El Gran Clasico: Barcelona and Real Madrid in the Greatest Show on Earth

Callum O'TooleContributor IApril 13, 2011

Lionel Messi and Marcelo do battle in the most recent Clasico
Lionel Messi and Marcelo do battle in the most recent ClasicoDavid Ramos/Getty Images

Following progression for both Barcelona and Real Madrid in the Champions League this week, the stage is now set for four Clasicos in 19 days. It is set to be a festival of footballing brilliance for the neutral if the most recent game between the two is anything to go by.


Entertainment or excellence? Sport throws up many questions like this, not least in its modern form where administrators and organisers frequently refer to matches as “entertainment.”

Contrary to popular belief, however, sport is not a part of this industry. Sportsmen should not aspire to be entertainers, but to achieve the ultimate expression of their event—to be the incarnation of greatness for their sport.

If this can be done in a dramatic fashion, then it is an added bonus.

Where El Gran Clasico is concerned, however, entertainment and excellence often combine spectacularly into this incarnation of greatness. The rival fans of Real Madrid and Barcelona desire not just success, but theatre from their sides and so often the players have respond magnificently to this demand.

I was fortunate enough to have been present in the Nou Camp for the most recent Clasico on Monday, November 29 2010, when Barcelona gave, arguably, the most complete single performance in the history of football.

What Barcelona provided was a near flawless display of footballing prowess in the biggest club game in the world, demolishing their rivals 5-0 in front of an ecstatic Camp Nou faithful.

It was not just the margin of victory which shocked that night, but the way the Catalans set about their task. There have been big wins in El Clasico before—two seasons ago Barca scored six in the Bernabeu on their way to a 19th La Liga title, while Real had a 4-1 victory in the May 2008 fixture.

What was striking was how Barcelona made their opponents submit to the inevitability of defeat by keeping possession and forcing Madrid to chase shadows.

Barcelona’s style is a subtle mix of fast-paced possession football when attacking, and a highly organised pressing game when without the ball. The two often complement each other beautifully, and they were used to devastating effect as Real were penned back in their own half for long periods.

The Madrid attacking threat was virtually non-existent, with Cristiano Ronaldo starved of service and brilliantly shackled by Carles Puyol. And until his half-time substitution, most in the stadium were unaware of Mesut Ozil’s presence on the pitch.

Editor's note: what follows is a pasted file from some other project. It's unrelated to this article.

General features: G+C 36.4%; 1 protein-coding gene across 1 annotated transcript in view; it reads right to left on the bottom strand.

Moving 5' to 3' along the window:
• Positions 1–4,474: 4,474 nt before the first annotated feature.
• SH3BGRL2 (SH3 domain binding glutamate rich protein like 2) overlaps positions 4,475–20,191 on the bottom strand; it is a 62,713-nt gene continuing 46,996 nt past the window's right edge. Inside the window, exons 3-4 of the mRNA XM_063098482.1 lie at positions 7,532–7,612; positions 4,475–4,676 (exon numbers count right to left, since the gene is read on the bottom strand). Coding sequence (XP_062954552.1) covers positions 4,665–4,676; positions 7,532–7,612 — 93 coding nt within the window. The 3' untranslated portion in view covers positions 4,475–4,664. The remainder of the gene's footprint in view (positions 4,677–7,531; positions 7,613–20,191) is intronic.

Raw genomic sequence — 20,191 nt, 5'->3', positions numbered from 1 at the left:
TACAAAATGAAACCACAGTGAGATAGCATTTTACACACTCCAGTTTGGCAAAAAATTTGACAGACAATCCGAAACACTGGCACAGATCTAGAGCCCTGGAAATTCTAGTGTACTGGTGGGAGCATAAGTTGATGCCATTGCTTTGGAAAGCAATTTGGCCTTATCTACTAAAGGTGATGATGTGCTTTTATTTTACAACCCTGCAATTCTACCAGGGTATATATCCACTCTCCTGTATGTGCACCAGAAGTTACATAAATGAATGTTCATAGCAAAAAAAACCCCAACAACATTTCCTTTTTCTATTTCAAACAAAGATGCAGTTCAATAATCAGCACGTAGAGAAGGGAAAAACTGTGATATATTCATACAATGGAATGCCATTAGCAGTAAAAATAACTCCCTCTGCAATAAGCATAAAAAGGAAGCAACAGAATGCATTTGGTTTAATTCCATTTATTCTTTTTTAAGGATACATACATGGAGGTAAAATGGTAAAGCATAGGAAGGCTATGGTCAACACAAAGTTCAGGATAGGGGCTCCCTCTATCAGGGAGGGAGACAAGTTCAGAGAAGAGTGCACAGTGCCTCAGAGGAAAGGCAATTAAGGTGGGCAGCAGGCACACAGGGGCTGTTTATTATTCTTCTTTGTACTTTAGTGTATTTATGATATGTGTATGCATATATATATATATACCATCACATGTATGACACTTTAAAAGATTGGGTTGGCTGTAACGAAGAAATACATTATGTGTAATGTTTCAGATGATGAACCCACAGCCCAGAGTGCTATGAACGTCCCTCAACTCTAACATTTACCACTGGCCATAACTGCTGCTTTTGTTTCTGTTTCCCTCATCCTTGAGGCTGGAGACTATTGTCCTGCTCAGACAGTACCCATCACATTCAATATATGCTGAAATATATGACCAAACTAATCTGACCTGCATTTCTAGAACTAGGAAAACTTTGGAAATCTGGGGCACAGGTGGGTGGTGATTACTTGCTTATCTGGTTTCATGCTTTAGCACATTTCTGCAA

Barcelona had the ball for more than two-thirds of the game. They weaved, they shimmied, they toyed. Xavi Hernandez was metronomic with his passing, Lionel Messi balletic with his runs and David Villa lethal in scoring a brace.

However, it is unlikely that in the upcoming games the balance will be so skewed in favor of the Catalans. Teams coached by Jose Mourinho rarely make the same mistake twice and they will not be so accommodating to their rivals this time around.

The addition of Emmanuel Adebayor in front of Cristiano Ronaldo has been huge for them, adding an extra dimension to their play. Along with the resurgence of Karim Benzema and a return to fitness for Gonzalo Higuain, Real suddenly find themselves with four top level strikers to unleash.

Marcelo is in fine form this season, playing all along the left hand side, and though he will miss the first leg of the Champions League tie, Ricardo Carvalho has been an invaluable talisman for Mourinho. His coach will need him at his best to deal with the Barcelona attacking juggernaut.

However, the man who may hold the key to the fixture is a skilful German playmaker who, if he sparkles like he has done for much of the season, could be the difference between the sides.

Ozil was given little chance to shine in the November fixture, his precocious talents not aided by the lacklustre performance of his team mates, but he has been a revelation for Real ever since. If he can provide the ammunition for their four forwards, then Madrid could gain the upper hand in this mini-series.

The crucial fixtures are clearly the Champions League games. With the title seemingly gone for Real, the league match has little more than pride riding on it, while the Copa del Rey is undoubtedly a tertiary priority in these two sides' seasons.

Barcelona should be expected to win these two games, with Madrid eyes on Europe and the potential for an unprecedented tenth crown.

A trip to Wembley and a final date against either Manchester United or Schalke 04 is the real prize on offer. And, while most cannot see beyond Barcelona in this particular battle either, Mourinho's desire to be the first coach to retain the trophy in the Champions League era should not be underestimated.

He gives the impression that the Champions League is his tournament to lose and, if the 5-0 aggregate demolition of Tottenham Hotspur in the quarterfinals is anything to go by, this belief appears to be rubbing off on his players

The yellow card, and subsequent suspension, picked up by Carvalho against Tottenham could be pivotal. Real's defence looks far weaker without him but, if they can overcome this set back and not concede too many in the first leg, they have all the tools to spring a surprise and vanquish Barca.

With Messi, Villa and Iniesta on show, however, that's a mighty big "IF."